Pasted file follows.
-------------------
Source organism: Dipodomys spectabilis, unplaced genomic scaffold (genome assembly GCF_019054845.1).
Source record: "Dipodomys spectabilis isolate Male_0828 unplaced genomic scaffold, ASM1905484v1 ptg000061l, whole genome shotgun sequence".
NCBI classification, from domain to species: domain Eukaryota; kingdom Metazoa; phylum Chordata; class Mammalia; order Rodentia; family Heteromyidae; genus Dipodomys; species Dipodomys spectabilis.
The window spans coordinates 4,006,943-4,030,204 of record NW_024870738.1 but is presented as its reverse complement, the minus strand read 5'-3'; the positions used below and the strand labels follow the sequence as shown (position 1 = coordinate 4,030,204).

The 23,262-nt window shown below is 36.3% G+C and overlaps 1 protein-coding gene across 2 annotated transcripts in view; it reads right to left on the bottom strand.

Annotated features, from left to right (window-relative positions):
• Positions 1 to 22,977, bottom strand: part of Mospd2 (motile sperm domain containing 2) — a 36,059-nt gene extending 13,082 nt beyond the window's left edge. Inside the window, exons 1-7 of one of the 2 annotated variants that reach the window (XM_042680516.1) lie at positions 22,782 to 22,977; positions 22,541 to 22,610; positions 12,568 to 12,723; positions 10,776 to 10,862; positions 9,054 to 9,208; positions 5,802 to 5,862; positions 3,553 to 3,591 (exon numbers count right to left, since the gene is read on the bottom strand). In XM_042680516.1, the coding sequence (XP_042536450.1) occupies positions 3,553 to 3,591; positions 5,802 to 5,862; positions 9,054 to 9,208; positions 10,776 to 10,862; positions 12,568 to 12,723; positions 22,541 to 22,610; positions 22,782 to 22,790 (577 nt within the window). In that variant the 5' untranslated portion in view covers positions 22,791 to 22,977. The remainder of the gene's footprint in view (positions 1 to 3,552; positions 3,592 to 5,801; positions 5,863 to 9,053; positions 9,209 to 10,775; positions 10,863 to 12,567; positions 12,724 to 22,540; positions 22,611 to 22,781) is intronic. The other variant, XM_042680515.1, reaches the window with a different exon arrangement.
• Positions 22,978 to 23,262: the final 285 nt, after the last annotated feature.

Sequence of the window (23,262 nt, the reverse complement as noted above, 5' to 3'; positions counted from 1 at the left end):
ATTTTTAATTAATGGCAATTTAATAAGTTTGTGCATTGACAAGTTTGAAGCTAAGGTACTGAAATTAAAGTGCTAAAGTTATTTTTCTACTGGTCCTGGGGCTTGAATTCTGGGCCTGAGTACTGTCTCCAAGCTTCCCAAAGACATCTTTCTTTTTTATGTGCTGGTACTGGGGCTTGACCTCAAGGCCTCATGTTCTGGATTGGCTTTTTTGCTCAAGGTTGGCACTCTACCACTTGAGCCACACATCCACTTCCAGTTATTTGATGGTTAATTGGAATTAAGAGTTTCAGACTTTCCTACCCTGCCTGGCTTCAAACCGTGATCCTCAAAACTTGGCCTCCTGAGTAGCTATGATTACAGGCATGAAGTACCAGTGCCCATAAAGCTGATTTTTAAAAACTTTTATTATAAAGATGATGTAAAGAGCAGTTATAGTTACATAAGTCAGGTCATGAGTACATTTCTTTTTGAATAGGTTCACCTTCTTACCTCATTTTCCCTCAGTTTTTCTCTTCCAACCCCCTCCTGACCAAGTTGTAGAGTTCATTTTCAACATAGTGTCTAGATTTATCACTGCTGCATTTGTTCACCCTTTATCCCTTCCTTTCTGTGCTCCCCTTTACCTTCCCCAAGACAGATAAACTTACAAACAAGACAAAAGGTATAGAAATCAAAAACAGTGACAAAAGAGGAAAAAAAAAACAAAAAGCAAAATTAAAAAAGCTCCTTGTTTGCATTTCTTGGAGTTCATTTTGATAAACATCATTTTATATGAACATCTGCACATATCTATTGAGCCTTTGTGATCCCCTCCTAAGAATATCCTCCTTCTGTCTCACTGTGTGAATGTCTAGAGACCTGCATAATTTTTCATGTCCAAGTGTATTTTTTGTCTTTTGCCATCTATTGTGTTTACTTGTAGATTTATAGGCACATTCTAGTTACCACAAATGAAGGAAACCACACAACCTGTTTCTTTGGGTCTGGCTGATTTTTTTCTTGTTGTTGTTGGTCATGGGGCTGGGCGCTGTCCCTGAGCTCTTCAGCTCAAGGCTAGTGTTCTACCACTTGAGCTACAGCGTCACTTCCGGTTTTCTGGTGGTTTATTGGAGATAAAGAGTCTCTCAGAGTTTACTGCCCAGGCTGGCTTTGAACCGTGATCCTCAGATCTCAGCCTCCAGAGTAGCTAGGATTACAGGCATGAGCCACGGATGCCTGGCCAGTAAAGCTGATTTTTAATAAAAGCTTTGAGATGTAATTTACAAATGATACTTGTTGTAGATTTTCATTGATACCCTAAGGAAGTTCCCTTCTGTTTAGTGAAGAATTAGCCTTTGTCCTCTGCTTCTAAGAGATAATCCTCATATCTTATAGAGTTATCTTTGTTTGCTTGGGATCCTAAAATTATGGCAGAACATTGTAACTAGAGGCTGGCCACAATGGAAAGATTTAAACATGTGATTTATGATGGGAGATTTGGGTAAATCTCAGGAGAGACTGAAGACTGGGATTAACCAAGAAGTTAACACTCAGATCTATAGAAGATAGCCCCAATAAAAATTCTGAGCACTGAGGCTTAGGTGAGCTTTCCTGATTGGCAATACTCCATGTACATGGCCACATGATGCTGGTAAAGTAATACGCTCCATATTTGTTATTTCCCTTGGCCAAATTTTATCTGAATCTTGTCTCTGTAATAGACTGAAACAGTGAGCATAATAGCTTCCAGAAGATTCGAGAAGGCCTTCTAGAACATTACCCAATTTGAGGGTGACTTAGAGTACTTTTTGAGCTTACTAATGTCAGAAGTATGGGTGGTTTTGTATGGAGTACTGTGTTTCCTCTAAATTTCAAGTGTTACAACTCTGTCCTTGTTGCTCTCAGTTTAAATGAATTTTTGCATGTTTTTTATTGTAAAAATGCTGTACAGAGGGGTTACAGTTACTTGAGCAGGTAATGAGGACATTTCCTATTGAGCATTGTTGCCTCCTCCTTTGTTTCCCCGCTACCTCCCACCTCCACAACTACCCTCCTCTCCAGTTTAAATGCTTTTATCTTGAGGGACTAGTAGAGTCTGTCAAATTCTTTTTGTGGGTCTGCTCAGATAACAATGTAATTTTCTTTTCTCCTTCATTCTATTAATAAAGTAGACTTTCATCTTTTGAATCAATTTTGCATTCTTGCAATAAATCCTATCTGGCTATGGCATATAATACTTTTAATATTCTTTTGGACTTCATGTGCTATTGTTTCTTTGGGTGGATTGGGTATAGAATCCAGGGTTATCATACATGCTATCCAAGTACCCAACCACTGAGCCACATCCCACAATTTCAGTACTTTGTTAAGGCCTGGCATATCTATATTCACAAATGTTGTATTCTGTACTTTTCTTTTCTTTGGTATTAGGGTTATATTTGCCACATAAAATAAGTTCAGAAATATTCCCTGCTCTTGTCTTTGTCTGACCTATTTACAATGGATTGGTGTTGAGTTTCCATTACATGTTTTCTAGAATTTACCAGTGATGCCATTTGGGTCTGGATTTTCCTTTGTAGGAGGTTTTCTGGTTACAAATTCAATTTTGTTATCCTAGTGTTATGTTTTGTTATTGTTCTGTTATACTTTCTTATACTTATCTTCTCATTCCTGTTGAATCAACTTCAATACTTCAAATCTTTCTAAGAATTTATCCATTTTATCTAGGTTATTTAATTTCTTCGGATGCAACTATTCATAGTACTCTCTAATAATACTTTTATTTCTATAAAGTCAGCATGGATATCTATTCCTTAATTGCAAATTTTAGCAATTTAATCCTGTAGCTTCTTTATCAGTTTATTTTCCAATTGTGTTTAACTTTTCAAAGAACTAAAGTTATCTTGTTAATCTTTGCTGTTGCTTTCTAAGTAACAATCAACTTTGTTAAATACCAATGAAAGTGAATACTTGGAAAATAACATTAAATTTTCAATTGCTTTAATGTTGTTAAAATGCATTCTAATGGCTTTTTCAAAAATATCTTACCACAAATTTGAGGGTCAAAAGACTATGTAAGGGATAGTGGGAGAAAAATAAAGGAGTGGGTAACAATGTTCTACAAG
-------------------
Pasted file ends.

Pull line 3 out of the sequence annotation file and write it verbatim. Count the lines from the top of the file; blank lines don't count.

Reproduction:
NCBI classification, from domain to species: domain Eukaryota; kingdom Metazoa; phylum Chordata; class Mammalia; order Rodentia; family Heteromyidae; genus Dipodomys; species Dipodomys spectabilis.